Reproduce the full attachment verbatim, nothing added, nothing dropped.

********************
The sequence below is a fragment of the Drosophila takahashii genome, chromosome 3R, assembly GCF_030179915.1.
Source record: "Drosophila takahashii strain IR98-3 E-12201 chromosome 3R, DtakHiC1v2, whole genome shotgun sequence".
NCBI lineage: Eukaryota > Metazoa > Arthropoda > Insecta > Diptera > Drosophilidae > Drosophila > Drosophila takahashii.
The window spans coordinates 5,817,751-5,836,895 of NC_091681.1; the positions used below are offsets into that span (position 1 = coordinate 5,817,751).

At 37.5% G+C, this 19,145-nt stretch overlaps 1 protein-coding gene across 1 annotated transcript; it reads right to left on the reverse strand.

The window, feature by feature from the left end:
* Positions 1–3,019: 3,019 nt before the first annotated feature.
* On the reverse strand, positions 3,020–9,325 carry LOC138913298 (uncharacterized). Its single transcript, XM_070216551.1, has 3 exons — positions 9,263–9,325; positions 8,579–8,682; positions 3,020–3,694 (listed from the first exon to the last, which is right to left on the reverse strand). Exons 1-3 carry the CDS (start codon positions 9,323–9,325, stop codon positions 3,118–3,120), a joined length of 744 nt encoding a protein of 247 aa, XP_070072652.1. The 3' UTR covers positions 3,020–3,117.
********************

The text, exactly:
The sequence below is a fragment of the Drosophila takahashii genome, chromosome 3R, assembly GCF_030179915.1.
Source record: "Drosophila takahashii strain IR98-3 E-12201 chromosome 3R, DtakHiC1v2, whole genome shotgun sequence".
NCBI lineage: Eukaryota > Metazoa > Arthropoda > Insecta > Diptera > Drosophilidae > Drosophila > Drosophila takahashii.
The window spans coordinates 5,817,751-5,836,895 of NC_091681.1; the positions used below are offsets into that span (position 1 = coordinate 5,817,751).

At 37.5% G+C, this 19,145-nt stretch overlaps 1 protein-coding gene across 1 annotated transcript; it reads right to left on the reverse strand.

The window, feature by feature from the left end:
* Positions 1–3,019: 3,019 nt before the first annotated feature.
* On the reverse strand, positions 3,020–9,325 carry LOC138913298 (uncharacterized). Its single transcript, XM_070216551.1, has 3 exons — positions 9,263–9,325; positions 8,579–8,682; positions 3,020–3,694 (listed from the first exon to the last, which is right to left on the reverse strand). Exons 1-3 carry the CDS (start codon positions 9,323–9,325, stop codon positions 3,118–3,120), a joined length of 744 nt encoding a protein of 247 aa, XP_070072652.1. The 3' UTR covers positions 3,020–3,117.